NEW TESTAMENT CONTEXTUAL COMMENTARY
by Dr. Robert R. Seyda
GOSPEL OF MATTHEW
Verses 20-21: Then Jesus began to admonish the cities where He did most of His miracles, because the people in these cities did not change their lives and stop sinning. Jesus said, “It will be bad for you Chorazin!1 It will be bad for you Bethsaida! I did many miracles in you. If these same miracles had happened in Tyre and Sidon,2 the people there would have changed their lives a long time ago. They would have worn sackcloth and put ashes on themselves to show that they were sorry for their sins.”
While these words of our Lord are directed toward these cities, they were an indirect warning to everyone in the cities where His mission group had gone. Jesus’ reference to Chorazin raises a question as to exactly what place He meant. This name does not appear anywhere else in Scripture, except where our Lord’s words are repeated in Luke 10:13, nor does Josephus the Jewish historian list it in his writings.
The meaning of this name depends on whether Chorazin is a Greek or Hebrew word. The Jewish Bible renders it as “Korazin”, and the Aramaic Version has “Khorzain.” Most scholars believe that it is an area, rather than a city. Dr. John Lightfoot suggests that it may be a reference to Cana, while early church father Origen reads it as “the region of Zin.” But most feel that it was located north of Capernaum and may be at the foothills of the Mount of Transfiguration. Regardless of its exact location, the warning is where the real emphasis lies. Chorazin and Bethsaida were not known as wicked places, as were Tyre and Sidon with their pagan rituals and debauchery.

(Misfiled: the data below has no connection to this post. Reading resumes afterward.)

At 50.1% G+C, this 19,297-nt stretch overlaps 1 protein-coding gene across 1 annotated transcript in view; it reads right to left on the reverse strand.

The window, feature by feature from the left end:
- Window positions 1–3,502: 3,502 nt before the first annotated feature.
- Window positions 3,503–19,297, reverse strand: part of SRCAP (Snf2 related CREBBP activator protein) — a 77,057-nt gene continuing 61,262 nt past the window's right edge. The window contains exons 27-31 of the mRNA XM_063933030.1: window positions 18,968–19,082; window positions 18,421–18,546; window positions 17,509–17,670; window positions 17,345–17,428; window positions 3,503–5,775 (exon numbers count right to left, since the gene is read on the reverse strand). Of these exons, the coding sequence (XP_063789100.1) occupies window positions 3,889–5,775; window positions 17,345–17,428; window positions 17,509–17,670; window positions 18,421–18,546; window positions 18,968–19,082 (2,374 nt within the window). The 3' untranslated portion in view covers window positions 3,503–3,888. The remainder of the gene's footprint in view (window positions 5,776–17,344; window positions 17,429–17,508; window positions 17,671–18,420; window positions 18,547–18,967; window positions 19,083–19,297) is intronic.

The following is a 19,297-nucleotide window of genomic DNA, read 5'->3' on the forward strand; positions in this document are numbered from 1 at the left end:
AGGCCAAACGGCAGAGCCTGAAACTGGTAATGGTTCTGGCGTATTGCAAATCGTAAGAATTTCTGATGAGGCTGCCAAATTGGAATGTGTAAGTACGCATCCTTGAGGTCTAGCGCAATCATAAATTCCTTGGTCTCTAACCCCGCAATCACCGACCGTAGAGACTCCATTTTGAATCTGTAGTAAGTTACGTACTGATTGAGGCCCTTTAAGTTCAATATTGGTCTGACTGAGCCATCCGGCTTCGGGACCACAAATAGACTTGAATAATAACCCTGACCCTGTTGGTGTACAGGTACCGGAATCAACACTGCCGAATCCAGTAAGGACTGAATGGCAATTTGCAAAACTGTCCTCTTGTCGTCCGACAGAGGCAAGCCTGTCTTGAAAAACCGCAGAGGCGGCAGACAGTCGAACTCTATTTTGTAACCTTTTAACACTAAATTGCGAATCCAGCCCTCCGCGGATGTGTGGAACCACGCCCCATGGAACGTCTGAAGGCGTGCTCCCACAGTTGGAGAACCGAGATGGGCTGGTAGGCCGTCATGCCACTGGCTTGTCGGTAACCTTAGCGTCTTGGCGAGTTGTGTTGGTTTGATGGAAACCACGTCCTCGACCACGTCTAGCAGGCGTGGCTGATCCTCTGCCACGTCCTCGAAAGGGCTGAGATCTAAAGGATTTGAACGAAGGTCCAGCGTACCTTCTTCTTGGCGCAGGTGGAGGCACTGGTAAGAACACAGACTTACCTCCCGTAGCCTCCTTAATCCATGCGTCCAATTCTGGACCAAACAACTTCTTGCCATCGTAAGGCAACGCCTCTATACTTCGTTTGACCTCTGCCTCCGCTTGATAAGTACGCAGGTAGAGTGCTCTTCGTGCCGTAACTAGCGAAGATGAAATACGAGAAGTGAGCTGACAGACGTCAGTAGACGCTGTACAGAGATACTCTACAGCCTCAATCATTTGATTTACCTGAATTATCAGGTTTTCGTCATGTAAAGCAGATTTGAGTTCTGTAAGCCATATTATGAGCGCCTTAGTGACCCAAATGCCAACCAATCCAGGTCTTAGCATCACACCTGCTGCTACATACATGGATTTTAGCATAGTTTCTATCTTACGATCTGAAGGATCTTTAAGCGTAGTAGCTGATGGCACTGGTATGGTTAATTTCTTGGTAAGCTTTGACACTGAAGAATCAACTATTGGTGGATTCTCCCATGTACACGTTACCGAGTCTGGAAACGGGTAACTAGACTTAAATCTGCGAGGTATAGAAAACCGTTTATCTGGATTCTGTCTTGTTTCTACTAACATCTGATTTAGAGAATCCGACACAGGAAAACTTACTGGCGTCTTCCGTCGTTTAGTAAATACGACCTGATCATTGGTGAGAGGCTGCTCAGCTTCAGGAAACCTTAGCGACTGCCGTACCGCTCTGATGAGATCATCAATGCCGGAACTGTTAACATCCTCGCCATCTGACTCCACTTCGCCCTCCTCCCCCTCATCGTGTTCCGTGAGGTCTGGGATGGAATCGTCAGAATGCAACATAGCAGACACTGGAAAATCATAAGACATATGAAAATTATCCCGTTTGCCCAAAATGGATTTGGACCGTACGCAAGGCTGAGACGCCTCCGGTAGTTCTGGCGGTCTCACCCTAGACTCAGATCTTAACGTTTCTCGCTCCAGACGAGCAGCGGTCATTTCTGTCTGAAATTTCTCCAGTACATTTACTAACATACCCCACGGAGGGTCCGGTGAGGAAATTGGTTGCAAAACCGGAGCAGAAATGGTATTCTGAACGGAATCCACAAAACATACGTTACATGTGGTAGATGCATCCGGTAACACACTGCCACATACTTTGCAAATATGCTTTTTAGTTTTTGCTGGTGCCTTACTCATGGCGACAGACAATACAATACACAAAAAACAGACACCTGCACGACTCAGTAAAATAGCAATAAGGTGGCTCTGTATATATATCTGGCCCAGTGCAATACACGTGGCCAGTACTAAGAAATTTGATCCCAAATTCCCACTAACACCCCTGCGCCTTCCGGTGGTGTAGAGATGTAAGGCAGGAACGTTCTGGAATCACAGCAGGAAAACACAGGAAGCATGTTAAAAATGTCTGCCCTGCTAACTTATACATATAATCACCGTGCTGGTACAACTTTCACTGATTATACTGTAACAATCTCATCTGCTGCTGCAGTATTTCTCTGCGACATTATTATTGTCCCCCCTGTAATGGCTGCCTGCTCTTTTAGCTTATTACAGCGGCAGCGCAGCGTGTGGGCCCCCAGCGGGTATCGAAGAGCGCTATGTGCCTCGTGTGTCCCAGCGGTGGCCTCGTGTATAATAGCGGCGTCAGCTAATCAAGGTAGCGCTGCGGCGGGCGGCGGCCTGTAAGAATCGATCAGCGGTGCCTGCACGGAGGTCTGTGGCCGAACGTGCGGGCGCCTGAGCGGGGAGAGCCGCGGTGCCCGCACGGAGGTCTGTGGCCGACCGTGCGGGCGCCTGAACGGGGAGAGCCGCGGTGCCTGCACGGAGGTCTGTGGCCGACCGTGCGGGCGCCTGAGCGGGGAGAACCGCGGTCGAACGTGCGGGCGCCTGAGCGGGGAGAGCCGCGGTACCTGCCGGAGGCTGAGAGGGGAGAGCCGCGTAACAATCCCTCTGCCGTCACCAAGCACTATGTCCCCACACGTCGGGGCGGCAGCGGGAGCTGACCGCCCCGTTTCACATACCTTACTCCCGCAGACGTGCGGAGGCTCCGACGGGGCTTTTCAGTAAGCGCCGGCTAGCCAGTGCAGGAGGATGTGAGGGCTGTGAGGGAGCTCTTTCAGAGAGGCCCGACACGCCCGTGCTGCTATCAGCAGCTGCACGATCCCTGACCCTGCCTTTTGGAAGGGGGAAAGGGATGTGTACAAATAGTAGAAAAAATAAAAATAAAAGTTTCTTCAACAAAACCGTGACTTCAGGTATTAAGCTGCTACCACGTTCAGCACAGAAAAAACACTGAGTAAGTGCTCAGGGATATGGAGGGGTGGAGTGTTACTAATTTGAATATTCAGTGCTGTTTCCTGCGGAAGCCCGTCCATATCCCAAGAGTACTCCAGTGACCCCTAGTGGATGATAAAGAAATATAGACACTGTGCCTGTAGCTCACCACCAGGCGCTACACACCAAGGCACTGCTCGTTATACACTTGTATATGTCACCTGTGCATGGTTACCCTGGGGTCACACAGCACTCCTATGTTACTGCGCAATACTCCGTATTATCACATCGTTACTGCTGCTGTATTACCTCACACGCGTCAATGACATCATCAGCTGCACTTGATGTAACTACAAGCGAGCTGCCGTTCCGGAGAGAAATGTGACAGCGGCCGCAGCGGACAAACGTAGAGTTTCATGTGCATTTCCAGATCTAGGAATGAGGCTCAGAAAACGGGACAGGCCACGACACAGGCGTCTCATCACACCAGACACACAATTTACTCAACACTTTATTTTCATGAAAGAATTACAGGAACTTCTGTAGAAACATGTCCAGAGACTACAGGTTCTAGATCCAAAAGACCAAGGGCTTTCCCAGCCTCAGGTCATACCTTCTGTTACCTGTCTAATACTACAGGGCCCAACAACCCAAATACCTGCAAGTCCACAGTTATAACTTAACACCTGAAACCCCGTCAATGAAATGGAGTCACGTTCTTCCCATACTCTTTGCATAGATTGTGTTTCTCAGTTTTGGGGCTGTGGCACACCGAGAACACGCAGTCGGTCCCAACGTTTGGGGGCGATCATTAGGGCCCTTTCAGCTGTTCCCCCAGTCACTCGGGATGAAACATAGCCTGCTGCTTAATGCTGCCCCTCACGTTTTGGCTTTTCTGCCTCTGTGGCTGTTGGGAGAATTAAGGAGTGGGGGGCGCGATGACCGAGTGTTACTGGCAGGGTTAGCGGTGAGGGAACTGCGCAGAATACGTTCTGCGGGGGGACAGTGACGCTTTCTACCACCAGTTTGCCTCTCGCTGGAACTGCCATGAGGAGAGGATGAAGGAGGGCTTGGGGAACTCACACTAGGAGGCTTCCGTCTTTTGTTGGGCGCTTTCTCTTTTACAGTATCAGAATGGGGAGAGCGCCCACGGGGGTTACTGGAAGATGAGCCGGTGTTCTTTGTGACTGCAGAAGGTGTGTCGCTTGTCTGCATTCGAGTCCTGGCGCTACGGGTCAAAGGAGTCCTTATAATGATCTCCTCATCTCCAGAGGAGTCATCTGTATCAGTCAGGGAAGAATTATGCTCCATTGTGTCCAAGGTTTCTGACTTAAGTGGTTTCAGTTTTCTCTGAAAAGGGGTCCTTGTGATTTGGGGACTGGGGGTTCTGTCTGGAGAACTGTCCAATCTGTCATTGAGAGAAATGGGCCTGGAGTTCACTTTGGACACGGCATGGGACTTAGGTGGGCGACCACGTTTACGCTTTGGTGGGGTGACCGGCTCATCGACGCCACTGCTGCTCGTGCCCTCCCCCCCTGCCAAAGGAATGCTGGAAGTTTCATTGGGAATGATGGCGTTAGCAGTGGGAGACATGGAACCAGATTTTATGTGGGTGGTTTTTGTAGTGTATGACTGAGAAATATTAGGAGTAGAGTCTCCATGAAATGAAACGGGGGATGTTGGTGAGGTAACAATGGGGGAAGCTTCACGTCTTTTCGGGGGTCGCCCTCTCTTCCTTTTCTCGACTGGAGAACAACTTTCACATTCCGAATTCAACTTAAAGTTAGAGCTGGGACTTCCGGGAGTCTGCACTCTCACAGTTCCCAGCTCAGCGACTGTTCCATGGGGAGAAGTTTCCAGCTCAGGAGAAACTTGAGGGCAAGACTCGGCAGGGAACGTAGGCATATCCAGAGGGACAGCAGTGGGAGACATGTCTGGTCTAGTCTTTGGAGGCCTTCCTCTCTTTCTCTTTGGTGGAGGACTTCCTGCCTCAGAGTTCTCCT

Sackcloth and ashes were also used as a public sign of repentance and humility before God. When Jonah declared to the people of Nineveh that God was going to destroy them for their wickedness, everyone from the king on down responded with repentance, fasting, and sackcloth and ashes. They even put sackcloth on their animals.3 One method of teaching missionaries to introduce repentance to the people they evangelized was called the “ABC’s of Repentance”: A– Acknowledge your sin; B – Be repentant; C – Confess your sins to the Lord; and D – Don’t sin again.
Early church theologian Jerome had this to say about why our Lord included cities that are not recorded in Scripture as part of His ministry. He writes: “Our Savior laments Chorazin and Bethsaida, cities of Galilee, because after such great miracles and acts of goodness they did not repent. Even Tyre and Sidon, cities that surrendered to idolatry and other vices, are preferred to them. Tyre and Sidon are preferred for the reason that although they trampled down the law, still Chorazin and Bethsaida, after they transgressed natural and written law, cared little for the miracles that were performed among them. If we ask where it is written that our Lord performed miracles in Chorazin and Bethsaida, we read above: “And he went around to all the towns and villages, curing every infirmity” and the rest. Thus among the other towns and villages it must be judged that the Lord performed miracles in Chorazin and Bethsaida as well.”4